Despite major differences across all these regions’ cities, it is worth thinking through their contrasting visions for, and practices aimed at reaching, urban “futures.” In the Asian and African cases, for example, we certainly see major visions for future urban development, but this is radically different from the circumspection that I have tried to highlight as pervading the Nordic urban research. Overall, work in this vein on Nordic cities tends to be rather critical, but also humble, in terms of approaching questions such as: how do we arrive at a vision for the urban future? And what aspects should we be cautious about as these visions are construed and enacted? These interrogatives, while central in engaging urban futures in the Nordic context, are also characteristics of the overall stance I have called visionary circumspection.

Conclusion: The usefulness of visionary circumspection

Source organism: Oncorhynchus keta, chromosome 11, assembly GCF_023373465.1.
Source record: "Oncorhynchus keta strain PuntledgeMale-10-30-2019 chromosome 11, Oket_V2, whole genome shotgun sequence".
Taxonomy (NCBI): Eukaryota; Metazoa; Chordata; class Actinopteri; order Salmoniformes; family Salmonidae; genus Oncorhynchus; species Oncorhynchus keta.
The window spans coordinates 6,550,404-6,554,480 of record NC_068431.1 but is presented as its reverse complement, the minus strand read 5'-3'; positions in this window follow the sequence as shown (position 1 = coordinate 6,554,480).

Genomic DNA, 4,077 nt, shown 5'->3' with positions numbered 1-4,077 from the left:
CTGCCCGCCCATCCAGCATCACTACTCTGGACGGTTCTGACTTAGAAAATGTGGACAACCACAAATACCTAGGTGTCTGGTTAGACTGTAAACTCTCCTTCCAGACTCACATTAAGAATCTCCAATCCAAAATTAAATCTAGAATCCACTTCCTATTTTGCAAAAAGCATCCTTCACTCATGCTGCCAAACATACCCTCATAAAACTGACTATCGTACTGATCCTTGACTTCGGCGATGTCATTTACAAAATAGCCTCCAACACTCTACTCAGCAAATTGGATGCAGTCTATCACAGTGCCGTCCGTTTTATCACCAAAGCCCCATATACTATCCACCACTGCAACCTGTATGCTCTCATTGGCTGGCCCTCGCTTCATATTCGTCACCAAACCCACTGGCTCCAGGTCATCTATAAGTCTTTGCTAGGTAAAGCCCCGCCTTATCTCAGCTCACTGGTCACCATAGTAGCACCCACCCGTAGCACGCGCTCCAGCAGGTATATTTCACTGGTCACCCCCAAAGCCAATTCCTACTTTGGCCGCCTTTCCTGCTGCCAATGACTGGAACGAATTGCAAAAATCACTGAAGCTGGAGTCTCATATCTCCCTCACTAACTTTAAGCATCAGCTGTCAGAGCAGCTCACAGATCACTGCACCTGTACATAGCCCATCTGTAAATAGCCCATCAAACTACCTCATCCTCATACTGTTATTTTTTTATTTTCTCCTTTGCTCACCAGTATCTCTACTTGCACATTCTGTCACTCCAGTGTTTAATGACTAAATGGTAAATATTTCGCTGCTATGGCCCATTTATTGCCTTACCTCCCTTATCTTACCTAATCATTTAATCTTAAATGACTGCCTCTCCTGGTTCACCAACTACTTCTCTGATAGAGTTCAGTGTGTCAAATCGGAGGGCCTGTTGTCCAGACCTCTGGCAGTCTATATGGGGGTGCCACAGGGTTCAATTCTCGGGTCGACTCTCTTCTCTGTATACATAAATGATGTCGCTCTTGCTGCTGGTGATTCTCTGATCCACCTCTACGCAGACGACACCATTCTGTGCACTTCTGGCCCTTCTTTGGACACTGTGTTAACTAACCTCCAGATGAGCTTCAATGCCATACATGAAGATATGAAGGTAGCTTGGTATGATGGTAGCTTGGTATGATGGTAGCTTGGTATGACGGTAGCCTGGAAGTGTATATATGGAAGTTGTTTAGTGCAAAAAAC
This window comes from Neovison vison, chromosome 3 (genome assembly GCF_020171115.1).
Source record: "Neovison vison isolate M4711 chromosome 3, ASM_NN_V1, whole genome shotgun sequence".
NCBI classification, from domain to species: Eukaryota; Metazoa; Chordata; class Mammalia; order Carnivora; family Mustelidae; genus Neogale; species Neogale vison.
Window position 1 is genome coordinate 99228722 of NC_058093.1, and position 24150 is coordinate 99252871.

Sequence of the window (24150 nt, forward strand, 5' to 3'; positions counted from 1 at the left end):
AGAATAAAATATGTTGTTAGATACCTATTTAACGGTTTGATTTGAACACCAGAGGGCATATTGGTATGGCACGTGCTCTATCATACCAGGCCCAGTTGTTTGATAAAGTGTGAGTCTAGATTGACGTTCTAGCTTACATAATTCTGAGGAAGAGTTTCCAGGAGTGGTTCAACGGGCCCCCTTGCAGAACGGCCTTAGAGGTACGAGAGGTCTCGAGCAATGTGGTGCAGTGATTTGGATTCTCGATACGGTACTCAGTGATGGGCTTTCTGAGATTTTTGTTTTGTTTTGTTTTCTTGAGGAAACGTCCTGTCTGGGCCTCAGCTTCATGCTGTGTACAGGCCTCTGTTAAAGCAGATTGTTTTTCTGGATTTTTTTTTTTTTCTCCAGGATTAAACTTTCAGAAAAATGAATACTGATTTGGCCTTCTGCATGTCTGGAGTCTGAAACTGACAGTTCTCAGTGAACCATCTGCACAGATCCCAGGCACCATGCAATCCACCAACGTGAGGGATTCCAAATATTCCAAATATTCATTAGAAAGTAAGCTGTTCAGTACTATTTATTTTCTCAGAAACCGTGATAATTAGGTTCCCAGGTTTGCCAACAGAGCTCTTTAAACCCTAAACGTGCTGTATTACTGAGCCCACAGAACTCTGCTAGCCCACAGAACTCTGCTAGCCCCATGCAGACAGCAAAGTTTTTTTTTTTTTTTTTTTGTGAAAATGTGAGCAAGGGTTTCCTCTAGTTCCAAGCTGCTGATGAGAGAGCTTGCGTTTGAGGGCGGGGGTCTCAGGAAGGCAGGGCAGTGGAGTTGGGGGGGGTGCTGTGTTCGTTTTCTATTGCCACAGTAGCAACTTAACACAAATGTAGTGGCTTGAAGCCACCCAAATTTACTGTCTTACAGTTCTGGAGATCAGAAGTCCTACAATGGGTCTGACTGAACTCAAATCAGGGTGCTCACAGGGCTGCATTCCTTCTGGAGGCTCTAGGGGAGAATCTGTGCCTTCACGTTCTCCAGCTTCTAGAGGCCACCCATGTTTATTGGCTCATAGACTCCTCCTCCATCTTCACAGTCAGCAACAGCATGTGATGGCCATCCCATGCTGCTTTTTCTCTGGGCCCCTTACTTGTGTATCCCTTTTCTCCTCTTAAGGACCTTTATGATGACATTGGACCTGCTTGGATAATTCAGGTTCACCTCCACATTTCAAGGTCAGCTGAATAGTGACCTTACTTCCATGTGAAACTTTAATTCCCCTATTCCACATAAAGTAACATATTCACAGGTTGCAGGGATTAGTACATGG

The apparent contradiction between being hesitant or cautious – that is, circumspection – while simultaneously having the boldness to articulate a larger vision is at the crux of urban work from and about the Nordic region. This is, fundamentally, a stance about the “location” of Nordic cities in the present, but in relation to their pasts as well as their aimed futures. And this brings me back to thinking about “where” in the world are Nordic cities – not in that basic cartographic sense, but where are Nordic cities in relation to several other regions of cities, and what kind of bases for urban theory do we have, or could we generate, in Nordic urban research from this conceptual vector of visionary circumspection. We can see there is quite a clear sense of unease about how Nordic cities are situated in relation to the rest of Europe, but this is perhaps not the most useful point of reference. I think that visionary circumspection could be the basis of much more fruitful dialogues and contrasts with a range of other sites – both wealthy and long-developed, as well as poorer settings of so-called emergent development. Generally, Nordic researchers are not attempting to shoehorn the region’s cities into models from elsewhere. Instead, there tends to be a diagnostic effort to gauge how well Nordic cities are faring in terms of various challenges, including whether Nordic cities are losing some of their exceptional status as relatively wealthy, well-served, life-affirming places. But those perspectives also inform questions about where Nordic cities are going. Obviously, there is no clear answer here, but there is some coherence around the idea that there is something special about Nordic cities, that despite their variations they have come from a unique set of histories, and even amid changing social formations in the present, there is this overarching effort to create visions for livable futures, but with caution and care. In this regard, visionary circumspection is particularly useful, first, in giving an account of oneself – i.e., as the stories that these cities are telling themselves about themselves, past, present and future – but also in rendering a kind of vivid self-awareness in Nordic urban research.